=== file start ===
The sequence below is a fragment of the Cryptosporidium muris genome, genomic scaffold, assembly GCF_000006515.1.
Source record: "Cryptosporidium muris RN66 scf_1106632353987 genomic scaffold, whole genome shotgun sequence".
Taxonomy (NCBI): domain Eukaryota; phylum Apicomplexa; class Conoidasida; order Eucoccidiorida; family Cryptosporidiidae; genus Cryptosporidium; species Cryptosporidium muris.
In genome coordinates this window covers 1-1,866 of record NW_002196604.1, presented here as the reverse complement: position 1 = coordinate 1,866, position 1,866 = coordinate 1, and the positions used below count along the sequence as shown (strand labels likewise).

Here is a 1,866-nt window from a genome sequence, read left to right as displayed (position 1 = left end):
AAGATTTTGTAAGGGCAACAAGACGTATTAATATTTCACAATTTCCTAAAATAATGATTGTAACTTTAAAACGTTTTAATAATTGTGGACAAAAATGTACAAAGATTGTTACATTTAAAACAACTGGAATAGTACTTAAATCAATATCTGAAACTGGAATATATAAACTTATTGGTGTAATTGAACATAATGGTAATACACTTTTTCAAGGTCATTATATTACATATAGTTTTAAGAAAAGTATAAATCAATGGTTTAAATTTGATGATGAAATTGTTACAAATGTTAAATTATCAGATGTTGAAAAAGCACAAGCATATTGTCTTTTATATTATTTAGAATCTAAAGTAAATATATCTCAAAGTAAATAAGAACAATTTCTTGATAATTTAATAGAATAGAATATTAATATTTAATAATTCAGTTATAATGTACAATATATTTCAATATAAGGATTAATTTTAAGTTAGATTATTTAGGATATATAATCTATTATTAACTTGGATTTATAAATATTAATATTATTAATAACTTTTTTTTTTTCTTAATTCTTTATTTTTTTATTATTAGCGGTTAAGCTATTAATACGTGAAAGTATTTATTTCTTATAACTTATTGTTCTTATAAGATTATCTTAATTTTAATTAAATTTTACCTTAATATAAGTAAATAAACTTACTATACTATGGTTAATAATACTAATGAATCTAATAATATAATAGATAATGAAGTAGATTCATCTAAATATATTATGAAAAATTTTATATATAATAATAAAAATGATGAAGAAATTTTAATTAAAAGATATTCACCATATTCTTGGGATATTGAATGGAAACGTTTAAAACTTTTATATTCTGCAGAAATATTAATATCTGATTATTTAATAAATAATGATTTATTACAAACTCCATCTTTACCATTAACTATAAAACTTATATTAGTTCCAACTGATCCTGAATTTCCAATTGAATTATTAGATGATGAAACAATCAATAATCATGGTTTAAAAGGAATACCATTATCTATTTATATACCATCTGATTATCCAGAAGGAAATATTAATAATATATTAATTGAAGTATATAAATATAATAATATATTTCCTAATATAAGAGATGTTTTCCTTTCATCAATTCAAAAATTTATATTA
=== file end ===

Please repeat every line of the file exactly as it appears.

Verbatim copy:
The sequence below is a fragment of the Cryptosporidium muris genome, genomic scaffold, assembly GCF_000006515.1.
Source record: "Cryptosporidium muris RN66 scf_1106632353987 genomic scaffold, whole genome shotgun sequence".
Taxonomy (NCBI): domain Eukaryota; phylum Apicomplexa; class Conoidasida; order Eucoccidiorida; family Cryptosporidiidae; genus Cryptosporidium; species Cryptosporidium muris.
In genome coordinates this window covers 1-1,866 of record NW_002196604.1, presented here as the reverse complement: position 1 = coordinate 1,866, position 1,866 = coordinate 1, and the positions used below count along the sequence as shown (strand labels likewise).

Here is a 1,866-nt window from a genome sequence, read left to right as displayed (position 1 = left end):
AAGATTTTGTAAGGGCAACAAGACGTATTAATATTTCACAATTTCCTAAAATAATGATTGTAACTTTAAAACGTTTTAATAATTGTGGACAAAAATGTACAAAGATTGTTACATTTAAAACAACTGGAATAGTACTTAAATCAATATCTGAAACTGGAATATATAAACTTATTGGTGTAATTGAACATAATGGTAATACACTTTTTCAAGGTCATTATATTACATATAGTTTTAAGAAAAGTATAAATCAATGGTTTAAATTTGATGATGAAATTGTTACAAATGTTAAATTATCAGATGTTGAAAAAGCACAAGCATATTGTCTTTTATATTATTTAGAATCTAAAGTAAATATATCTCAAAGTAAATAAGAACAATTTCTTGATAATTTAATAGAATAGAATATTAATATTTAATAATTCAGTTATAATGTACAATATATTTCAATATAAGGATTAATTTTAAGTTAGATTATTTAGGATATATAATCTATTATTAACTTGGATTTATAAATATTAATATTATTAATAACTTTTTTTTTTTCTTAATTCTTTATTTTTTTATTATTAGCGGTTAAGCTATTAATACGTGAAAGTATTTATTTCTTATAACTTATTGTTCTTATAAGATTATCTTAATTTTAATTAAATTTTACCTTAATATAAGTAAATAAACTTACTATACTATGGTTAATAATACTAATGAATCTAATAATATAATAGATAATGAAGTAGATTCATCTAAATATATTATGAAAAATTTTATATATAATAATAAAAATGATGAAGAAATTTTAATTAAAAGATATTCACCATATTCTTGGGATATTGAATGGAAACGTTTAAAACTTTTATATTCTGCAGAAATATTAATATCTGATTATTTAATAAATAATGATTTATTACAAACTCCATCTTTACCATTAACTATAAAACTTATATTAGTTCCAACTGATCCTGAATTTCCAATTGAATTATTAGATGATGAAACAATCAATAATCATGGTTTAAAAGGAATACCATTATCTATTTATATACCATCTGATTATCCAGAAGGAAATATTAATAATATATTAATTGAAGTATATAAATATAATAATATATTTCCTAATATAAGAGATGTTTTCCTTTCATCAATTCAAAAATTTATATTA